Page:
“In the last few years, my grandmother’s memories have been slipping away from her. I hold her close to my heart, but I can feel the distance between us widening. I am at the periphery of her foggy world. Despite losing her memory, she is always so happy and surprised when I came into focus. I often wonder how she experiences her world. Does she live in a colorless, blurry haze to have it punctuated by bursts of kaleidoscopic remembrance?
These paintings are a record of an experience, a feeling. In a familiar space, both the presence and the absence of the figure are equally palpable. A portrait may begin with the person sitting in front of me or a transient smile over FaceTime, and all that might get buried under layers of painted recollection of how the sun felt the day he sat there. My mixed media work is painted from observations, layered with sharp and hazy memories and recorded snapshot photos. With each painting, I am constantly re-establishing my relationship with the subject matter, being especially conscious of my physical and emotional distance.” - Kathy Liao, 2017
Much of Kathy Liao’s work has narrative attached to her images. Gallery co-director Norman Lundin writes:
“One of the challenges facing narrative painters is finding the balance between the content (i.e. telling the story) and the form (the actual painting). Content, if emotionally loaded, can drown the form resulting in the viewer being aware of only the imagery. The reverse is true as well when form alone can overpower the narrative and fail to attract and sustain the viewer’s interest. Eric Fischl’s work often contains quite emotional content but his painterly abilities are strong (he is a superb composer), and he succeeds in striking a balance. Paul Fenniak and of course Edward Hopper also come to mind for their ability to hit the mark in this difficult balancing act.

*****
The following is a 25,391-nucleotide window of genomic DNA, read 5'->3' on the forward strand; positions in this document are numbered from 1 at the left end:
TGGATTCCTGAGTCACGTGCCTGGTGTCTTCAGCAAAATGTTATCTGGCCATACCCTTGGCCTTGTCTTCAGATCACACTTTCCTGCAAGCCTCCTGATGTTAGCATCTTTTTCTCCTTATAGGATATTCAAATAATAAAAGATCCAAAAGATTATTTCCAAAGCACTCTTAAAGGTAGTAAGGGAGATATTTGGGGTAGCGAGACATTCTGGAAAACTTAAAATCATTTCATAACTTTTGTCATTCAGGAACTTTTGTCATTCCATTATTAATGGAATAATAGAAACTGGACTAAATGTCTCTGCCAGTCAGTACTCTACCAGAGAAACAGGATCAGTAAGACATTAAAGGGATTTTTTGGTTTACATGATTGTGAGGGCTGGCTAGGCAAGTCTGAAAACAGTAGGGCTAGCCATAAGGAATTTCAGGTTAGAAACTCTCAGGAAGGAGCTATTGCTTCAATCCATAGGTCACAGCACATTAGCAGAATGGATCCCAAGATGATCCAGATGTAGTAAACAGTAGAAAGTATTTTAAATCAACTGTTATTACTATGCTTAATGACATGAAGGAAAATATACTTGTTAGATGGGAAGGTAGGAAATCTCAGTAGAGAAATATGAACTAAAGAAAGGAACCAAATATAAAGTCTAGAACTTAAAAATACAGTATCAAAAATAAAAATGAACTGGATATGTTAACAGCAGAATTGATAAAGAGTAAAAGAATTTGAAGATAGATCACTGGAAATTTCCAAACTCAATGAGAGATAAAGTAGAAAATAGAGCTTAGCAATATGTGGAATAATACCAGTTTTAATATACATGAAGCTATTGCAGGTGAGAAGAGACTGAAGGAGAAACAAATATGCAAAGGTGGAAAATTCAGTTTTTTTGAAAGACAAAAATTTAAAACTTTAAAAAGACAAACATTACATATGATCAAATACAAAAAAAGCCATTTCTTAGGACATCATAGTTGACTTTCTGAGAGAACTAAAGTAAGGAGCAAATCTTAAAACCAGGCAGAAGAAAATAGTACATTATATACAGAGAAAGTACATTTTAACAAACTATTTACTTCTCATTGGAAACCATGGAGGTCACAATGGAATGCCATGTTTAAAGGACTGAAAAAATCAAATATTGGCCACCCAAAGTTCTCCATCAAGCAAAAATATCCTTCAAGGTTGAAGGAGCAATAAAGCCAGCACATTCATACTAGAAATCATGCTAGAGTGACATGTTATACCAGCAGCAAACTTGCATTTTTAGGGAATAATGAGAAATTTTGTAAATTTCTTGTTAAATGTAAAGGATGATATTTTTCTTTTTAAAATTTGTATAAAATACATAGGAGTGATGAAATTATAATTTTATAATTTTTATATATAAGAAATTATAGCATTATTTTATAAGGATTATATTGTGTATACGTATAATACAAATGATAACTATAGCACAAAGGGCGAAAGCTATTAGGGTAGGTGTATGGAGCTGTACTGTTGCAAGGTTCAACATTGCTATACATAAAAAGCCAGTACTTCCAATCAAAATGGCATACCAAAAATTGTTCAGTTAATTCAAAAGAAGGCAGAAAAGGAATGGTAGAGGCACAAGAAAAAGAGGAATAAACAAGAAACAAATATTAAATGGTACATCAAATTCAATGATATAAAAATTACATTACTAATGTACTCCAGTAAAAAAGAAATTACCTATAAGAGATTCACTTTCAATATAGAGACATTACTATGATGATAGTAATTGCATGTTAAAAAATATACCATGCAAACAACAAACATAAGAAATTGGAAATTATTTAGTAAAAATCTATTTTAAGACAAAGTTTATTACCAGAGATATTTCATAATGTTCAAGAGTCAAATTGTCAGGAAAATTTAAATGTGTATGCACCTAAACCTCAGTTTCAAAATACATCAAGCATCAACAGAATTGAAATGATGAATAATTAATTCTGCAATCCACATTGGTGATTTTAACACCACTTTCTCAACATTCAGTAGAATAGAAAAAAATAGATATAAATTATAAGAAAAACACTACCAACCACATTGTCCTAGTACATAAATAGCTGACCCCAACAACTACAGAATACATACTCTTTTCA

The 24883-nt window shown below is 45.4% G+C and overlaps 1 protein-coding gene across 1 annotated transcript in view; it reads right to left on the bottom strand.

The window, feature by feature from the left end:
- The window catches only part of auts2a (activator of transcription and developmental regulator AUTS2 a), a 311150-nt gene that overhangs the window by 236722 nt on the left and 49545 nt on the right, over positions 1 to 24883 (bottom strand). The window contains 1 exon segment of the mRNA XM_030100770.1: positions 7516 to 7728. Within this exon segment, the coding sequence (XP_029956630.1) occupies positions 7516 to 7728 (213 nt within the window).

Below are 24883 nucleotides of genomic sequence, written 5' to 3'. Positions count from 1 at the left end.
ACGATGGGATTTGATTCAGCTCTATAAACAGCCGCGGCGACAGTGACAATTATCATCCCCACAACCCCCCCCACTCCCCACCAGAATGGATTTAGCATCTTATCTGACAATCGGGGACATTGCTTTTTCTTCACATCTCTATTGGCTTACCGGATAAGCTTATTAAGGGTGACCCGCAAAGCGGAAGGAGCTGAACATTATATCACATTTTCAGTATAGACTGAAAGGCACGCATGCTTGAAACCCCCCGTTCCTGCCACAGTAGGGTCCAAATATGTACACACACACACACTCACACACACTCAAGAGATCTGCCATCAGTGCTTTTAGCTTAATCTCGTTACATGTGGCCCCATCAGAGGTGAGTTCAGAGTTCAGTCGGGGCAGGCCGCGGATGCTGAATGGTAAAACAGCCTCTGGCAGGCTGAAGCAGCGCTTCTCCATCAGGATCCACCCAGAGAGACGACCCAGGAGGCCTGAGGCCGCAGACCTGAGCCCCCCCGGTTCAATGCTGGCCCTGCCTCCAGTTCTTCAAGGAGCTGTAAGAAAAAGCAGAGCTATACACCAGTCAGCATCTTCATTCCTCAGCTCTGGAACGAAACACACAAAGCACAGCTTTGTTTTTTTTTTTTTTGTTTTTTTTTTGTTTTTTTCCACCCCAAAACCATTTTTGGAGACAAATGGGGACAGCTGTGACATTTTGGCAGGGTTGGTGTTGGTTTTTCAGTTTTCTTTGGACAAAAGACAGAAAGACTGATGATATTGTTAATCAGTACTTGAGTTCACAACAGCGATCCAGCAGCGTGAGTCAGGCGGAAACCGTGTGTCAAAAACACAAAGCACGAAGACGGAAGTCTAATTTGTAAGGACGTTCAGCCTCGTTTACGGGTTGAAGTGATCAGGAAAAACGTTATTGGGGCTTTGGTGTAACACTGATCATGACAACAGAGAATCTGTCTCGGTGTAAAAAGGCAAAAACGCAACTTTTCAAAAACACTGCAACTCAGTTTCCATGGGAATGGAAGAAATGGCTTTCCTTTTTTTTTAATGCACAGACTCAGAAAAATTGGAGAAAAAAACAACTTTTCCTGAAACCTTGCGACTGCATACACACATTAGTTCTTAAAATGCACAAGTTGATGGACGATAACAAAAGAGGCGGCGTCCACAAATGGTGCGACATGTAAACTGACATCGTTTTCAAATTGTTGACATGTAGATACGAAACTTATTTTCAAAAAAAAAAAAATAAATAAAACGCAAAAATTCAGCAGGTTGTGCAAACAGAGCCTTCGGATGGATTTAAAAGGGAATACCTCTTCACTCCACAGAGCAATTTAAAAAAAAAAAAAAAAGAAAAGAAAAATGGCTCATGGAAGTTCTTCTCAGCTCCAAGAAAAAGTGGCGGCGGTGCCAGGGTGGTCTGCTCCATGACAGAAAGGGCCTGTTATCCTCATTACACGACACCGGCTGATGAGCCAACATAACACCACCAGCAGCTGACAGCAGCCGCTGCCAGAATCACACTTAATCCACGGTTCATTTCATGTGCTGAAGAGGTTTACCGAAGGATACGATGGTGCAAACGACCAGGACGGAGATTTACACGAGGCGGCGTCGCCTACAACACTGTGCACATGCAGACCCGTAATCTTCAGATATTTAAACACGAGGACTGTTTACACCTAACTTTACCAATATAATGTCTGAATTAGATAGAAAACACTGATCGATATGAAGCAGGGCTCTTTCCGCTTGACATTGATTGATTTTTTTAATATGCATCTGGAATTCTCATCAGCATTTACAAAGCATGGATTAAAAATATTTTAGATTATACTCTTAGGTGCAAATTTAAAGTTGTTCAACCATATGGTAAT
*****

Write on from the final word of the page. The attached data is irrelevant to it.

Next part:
Finding the sweet spot in this formidable artistic conundrum is Kathy Liao’s task as well. She has a compelling story to tell in her work about maintaining intimate human connections in an increasingly large and complicated world, and she has the formal skills to do so with verve and imagination. Because she knows what she’s doing visually, Liao’s work is lifted rather than sunk by the power of her narrative. Take for example these two small works on paper. The painting So Close and So Far, an image depicting a computer conversation via FaceTime, with the small rectangle of the artist in the upper left overlapping the larger image of her grandmother, demonstrates Liao’s talent for visual invention. Similarly in Scrolling Up and Down, an image of a passenger on a subway scrolling a smart phone, she has juxtaposed the figures in a manner that would please Degas.“
The emphasis of this show will be on Liao’s paintings. She works in a variety of sizes, in oil and water-based media, as well as collage on both canvas and paper.